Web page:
Breadcrumbs

How do you deter cyber-attacks in an increasingly complex world?

9 May 2018

Dr Joe Burton.

Dr Joe Burton has been in Estonia at the NATO Cooperative Cyber Defence Centre of Excellence, where he has been addressing that question.  Funded by NATO nations, the Tallinn-based international military organisation focuses on cyber technology, law, strategy, and training and education, hence the invitation to Dr Burton from Waikato’s New Zealand Institute for Security and Crime Science to spend several months there at the end of 2017.

Estonia became a European version of Silicon Valley after being the victim of a series of debilitating cyber-attacks in 2007. The attacks swamped the website of the country’s parliament, banks, ministries, newspapers and broadcasters. In response, NATO assessed cyber security and infrastructure defences. That assessment gave rise to a new cyber policy and the creation of the NATO Centre of Excellence for Cyber Defence in 2008.

The Cambridge Analytica scandal and its role in the Trump administration and Brexit has dominated international headlines. Dr Burton says it shows how cyber security has become militarized, and data and social media weaponized. That is also part of his basic problem with current cyber deterrence trends. “Our response to deterring cyber-attacks is often caught up in a military mindset.  You can’t just deter a cyber-attack by threatening to launch a missile at someone. You need to deter through international and domestic laws, norms and cyber resilience, which means having the ability to get computer systems and the societal  services they provide back up and running in the event of an attack. You need to think about the civil and criminal responses rather than being caught up in a military way of thinking.”

While his focus is on action with norms, laws and resilience, Dr Burton says in order to respond to severe strategic cyber-attacks countries may have to use offensive cyber capabilities, but only under exceptional circumstances. Those would include attacks against critical infrastructure such as shutting down the US power grid, targeting of nuclear facilities, or causing the loss of life.

However, most cyber-attacks are occurring below that threshold.  One of the biggest problems is deterring cybercrime, which according to some statistics could be an $6 trillion black-market by 2025.

The ‘hack-back’ or cyber retaliation is something Dr Burton is warning against. He says it can lead to escalations in cyber conflict, drag in other parties, and create collateral damage. “You have to move away from thinking you can have a militaristic response, or retaliate against a cyber-attack with another cyber-attack. That just opens a Pandora’s Box, and perpetuates the cycle of disruptive and damaging activity that no-one wants to see.”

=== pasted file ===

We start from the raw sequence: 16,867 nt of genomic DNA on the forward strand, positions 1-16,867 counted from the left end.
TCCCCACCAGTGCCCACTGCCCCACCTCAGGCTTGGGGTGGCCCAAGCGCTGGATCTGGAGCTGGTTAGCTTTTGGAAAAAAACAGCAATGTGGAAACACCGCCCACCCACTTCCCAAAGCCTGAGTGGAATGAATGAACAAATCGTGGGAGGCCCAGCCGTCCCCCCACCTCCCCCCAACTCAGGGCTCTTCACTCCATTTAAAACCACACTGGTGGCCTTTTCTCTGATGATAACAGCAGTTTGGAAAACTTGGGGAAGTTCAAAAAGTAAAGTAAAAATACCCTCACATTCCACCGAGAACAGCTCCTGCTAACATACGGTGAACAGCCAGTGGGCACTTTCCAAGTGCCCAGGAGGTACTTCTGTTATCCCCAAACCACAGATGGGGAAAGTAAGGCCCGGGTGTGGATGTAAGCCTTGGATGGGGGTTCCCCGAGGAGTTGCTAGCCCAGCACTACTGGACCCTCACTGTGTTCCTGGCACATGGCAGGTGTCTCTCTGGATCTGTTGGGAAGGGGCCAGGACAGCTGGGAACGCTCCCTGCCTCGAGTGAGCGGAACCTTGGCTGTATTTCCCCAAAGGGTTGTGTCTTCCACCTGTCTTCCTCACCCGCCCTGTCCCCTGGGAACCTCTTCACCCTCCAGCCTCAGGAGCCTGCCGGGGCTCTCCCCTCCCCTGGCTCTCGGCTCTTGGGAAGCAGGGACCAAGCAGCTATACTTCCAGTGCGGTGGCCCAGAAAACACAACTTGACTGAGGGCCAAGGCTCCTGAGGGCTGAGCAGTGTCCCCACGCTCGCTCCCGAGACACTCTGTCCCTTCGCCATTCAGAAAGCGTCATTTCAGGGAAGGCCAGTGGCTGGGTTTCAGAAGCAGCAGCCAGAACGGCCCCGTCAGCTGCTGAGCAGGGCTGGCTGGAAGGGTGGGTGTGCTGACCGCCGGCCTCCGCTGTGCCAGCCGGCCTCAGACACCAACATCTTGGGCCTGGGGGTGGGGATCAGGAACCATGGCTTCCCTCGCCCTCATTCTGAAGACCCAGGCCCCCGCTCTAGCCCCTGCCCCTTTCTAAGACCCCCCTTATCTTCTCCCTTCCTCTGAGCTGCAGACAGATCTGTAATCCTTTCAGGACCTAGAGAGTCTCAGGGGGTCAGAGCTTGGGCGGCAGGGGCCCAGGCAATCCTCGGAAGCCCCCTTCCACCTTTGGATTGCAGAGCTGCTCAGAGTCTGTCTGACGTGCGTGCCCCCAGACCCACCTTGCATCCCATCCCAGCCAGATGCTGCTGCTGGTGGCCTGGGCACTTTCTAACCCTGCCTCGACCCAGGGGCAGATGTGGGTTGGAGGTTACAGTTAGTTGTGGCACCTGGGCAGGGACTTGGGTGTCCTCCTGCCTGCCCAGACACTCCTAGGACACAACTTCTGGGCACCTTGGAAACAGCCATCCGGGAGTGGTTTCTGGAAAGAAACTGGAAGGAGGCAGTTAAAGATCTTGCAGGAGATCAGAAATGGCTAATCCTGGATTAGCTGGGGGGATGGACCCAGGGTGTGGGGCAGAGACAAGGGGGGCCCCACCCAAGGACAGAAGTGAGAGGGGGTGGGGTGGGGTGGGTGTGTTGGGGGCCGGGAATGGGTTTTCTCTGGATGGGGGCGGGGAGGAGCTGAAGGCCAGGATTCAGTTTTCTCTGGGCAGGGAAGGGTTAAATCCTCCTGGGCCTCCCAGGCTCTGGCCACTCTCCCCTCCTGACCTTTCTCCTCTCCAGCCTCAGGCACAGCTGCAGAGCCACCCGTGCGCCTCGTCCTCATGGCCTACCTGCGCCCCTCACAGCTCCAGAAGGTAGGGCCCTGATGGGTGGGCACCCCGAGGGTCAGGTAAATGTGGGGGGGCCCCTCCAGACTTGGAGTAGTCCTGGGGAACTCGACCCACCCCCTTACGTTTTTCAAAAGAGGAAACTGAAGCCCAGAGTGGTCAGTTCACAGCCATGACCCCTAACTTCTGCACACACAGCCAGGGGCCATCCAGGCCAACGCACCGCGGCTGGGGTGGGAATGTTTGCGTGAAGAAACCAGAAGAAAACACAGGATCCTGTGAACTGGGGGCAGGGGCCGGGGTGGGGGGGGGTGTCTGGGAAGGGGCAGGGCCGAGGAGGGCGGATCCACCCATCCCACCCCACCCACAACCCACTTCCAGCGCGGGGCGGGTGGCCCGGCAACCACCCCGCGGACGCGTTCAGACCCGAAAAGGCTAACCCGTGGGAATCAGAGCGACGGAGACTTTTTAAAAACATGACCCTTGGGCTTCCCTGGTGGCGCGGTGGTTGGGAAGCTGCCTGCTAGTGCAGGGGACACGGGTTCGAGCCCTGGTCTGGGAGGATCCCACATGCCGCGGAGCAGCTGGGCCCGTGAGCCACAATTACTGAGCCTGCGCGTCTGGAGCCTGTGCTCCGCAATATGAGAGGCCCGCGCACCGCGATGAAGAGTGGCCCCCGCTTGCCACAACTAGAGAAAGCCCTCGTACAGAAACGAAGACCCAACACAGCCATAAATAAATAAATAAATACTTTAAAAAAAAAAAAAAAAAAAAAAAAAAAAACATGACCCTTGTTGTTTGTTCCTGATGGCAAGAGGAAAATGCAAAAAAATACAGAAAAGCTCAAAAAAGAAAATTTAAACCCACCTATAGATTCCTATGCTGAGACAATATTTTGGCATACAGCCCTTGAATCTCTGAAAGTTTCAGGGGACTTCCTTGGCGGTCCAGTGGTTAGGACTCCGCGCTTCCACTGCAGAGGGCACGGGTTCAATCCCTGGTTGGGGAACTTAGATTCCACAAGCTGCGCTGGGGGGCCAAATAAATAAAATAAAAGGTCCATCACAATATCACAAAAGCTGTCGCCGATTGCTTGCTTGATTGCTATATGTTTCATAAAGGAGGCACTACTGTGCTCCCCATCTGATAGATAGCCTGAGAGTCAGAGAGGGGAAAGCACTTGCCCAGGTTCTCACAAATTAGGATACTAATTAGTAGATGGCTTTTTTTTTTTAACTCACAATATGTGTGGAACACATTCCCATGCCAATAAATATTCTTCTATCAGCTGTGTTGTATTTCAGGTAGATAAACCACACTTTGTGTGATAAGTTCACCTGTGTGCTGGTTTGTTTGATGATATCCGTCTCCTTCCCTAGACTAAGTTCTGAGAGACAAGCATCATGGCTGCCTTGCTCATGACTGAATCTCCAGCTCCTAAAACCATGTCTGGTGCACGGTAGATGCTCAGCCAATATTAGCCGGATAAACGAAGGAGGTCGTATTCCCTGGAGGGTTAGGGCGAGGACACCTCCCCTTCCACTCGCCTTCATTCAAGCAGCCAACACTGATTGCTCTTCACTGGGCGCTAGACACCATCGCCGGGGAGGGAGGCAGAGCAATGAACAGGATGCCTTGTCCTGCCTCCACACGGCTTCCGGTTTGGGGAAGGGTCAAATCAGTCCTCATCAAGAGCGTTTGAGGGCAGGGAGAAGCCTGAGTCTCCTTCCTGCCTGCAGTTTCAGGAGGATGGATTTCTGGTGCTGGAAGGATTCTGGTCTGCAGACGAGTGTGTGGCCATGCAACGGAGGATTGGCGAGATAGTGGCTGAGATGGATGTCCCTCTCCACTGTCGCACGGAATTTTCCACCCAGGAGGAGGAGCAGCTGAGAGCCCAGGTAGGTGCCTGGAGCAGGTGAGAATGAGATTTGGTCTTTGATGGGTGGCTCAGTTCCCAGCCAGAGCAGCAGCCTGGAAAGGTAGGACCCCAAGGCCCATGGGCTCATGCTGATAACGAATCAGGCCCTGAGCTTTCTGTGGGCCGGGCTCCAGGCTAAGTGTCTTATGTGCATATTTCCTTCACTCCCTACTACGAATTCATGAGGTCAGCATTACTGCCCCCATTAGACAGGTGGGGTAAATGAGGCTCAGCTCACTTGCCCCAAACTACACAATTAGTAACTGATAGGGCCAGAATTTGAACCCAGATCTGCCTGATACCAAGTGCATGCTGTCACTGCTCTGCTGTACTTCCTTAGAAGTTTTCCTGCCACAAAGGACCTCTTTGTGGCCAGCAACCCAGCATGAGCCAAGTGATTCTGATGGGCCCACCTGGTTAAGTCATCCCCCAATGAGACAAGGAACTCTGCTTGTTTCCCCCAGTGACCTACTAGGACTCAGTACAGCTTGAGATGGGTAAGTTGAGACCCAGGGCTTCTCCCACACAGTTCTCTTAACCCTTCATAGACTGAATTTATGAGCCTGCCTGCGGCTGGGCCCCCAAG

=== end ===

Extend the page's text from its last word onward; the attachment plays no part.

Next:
Dr Burton says evidence suggests while there is already a degree of deterrence operating internationally, Russia is the most unrestrained power, including interference in the US election. There are also far more than state actors in play. “Look at Cambridge Analytica, and Mark Zuckerberg being called to testify in the US. It was the Facebook platform that was manipulated to spread Russian propaganda, so how are you going to deter that kind of activity? How are you going to deter countries from weaponizing information on Facebook? You’re not going to do that by having a military approach, you're going to do that by having Zuckerberg sitting in front of Congress and putting pressure on him to regulate the activity so that the Russian state can’t buy US election advertising.”

Dr Burton says his time at the NATO CCDCOE was very rewarding. “I saw a little bit of my role in doing this research as challenging some of the assumptions people have about cyber security. Militaries can be very closed bubbles, so that’s why I think having a centre for research excellence is a good thing, so they have academics come in to offer different perspectives on security.”

It was also a great opportunity for him to have some influence on policy and thinking in NATO as an organisation, especially as the report will be distributed to staff at NATO’s Brussels HQ.  “It’s good for Waikato, and developing New Zealand’s links with a significant international organisation. It may also lead to further opportunities including for some of our students, and other academics to go over and work with them.”

To read more, go to Dr Burton’s paper Cyber Deterrence: A Comprehensive Approach?

Dr Burton’s new book, ‘NATO’s Durability in a Post Cold War World’ was published in March 2018 with SUNY Press, New York.